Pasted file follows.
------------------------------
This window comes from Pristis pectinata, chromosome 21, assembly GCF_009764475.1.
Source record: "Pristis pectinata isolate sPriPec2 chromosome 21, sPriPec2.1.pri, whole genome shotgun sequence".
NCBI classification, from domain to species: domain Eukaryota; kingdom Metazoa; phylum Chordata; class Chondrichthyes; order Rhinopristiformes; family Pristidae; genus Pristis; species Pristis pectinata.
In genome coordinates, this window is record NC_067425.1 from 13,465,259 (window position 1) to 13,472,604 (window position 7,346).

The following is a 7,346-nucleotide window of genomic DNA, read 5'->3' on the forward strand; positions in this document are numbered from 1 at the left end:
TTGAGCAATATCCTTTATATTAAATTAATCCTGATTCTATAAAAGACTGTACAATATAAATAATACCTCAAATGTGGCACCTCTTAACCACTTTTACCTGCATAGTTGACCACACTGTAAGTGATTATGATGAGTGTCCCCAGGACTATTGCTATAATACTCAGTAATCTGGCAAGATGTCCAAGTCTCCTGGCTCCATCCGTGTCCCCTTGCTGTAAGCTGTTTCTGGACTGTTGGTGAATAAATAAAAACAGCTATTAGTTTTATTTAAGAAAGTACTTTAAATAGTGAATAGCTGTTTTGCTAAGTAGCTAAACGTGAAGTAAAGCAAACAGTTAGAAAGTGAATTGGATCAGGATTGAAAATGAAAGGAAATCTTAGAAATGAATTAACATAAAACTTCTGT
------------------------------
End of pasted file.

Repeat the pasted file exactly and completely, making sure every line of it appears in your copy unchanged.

This window comes from Pristis pectinata, chromosome 21, assembly GCF_009764475.1.
Source record: "Pristis pectinata isolate sPriPec2 chromosome 21, sPriPec2.1.pri, whole genome shotgun sequence".
NCBI classification, from domain to species: domain Eukaryota; kingdom Metazoa; phylum Chordata; class Chondrichthyes; order Rhinopristiformes; family Pristidae; genus Pristis; species Pristis pectinata.
In genome coordinates, this window is record NC_067425.1 from 13,465,259 (window position 1) to 13,472,604 (window position 7,346).

The following is a 7,346-nucleotide window of genomic DNA, read 5'->3' on the forward strand; positions in this document are numbered from 1 at the left end:
TTGAGCAATATCCTTTATATTAAATTAATCCTGATTCTATAAAAGACTGTACAATATAAATAATACCTCAAATGTGGCACCTCTTAACCACTTTTACCTGCATAGTTGACCACACTGTAAGTGATTATGATGAGTGTCCCCAGGACTATTGCTATAATACTCAGTAATCTGGCAAGATGTCCAAGTCTCCTGGCTCCATCCGTGTCCCCTTGCTGTAAGCTGTTTCTGGACTGTTGGTGAATAAATAAAAACAGCTATTAGTTTTATTTAAGAAAGTACTTTAAATAGTGAATAGCTGTTTTGCTAAGTAGCTAAACGTGAAGTAAAGCAAACAGTTAGAAAGTGAATTGGATCAGGATTGAAAATGAAAGGAAATCTTAGAAATGAATTAACATAAAACTTCTGT